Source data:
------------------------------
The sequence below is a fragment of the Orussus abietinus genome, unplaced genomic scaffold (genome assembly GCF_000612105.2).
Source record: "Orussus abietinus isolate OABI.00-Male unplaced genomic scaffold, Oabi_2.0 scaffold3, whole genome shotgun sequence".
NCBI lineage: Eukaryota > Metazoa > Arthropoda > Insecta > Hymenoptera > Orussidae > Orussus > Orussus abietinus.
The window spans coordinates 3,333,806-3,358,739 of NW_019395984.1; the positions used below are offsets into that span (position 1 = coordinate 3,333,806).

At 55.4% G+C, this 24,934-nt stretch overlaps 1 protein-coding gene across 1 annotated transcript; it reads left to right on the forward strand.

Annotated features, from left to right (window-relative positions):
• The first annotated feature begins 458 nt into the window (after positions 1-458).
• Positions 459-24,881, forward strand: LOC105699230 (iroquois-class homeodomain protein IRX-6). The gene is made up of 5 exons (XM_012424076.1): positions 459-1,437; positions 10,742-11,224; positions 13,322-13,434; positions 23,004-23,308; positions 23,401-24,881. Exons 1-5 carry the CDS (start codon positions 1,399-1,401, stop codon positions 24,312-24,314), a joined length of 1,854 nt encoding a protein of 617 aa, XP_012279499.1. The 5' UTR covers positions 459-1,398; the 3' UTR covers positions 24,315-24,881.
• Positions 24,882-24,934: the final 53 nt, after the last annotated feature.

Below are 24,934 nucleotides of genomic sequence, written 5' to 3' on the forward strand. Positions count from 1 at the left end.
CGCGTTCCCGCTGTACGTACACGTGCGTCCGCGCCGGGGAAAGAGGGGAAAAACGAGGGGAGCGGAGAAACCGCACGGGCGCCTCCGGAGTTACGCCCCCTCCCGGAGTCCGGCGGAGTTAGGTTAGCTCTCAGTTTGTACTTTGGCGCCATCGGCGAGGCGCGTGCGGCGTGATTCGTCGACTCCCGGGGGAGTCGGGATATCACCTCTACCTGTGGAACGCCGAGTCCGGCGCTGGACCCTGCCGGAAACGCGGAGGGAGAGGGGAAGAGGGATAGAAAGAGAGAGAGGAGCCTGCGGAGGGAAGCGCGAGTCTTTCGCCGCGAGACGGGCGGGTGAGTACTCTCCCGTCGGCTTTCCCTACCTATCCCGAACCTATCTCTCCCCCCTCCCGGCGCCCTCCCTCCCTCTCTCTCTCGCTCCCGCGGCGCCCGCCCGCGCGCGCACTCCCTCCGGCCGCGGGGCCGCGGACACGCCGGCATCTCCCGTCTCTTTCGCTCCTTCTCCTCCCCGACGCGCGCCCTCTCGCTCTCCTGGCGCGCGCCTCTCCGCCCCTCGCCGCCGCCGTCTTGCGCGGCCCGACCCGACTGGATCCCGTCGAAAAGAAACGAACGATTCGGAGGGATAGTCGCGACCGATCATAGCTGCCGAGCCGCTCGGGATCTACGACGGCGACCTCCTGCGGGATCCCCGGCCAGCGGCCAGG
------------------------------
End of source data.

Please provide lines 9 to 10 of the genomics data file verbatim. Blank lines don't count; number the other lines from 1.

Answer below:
• Positions 24,882-24,934: the final 53 nt, after the last annotated feature.

Below are 24,934 nucleotides of genomic sequence, written 5' to 3' on the forward strand. Positions count from 1 at the left end.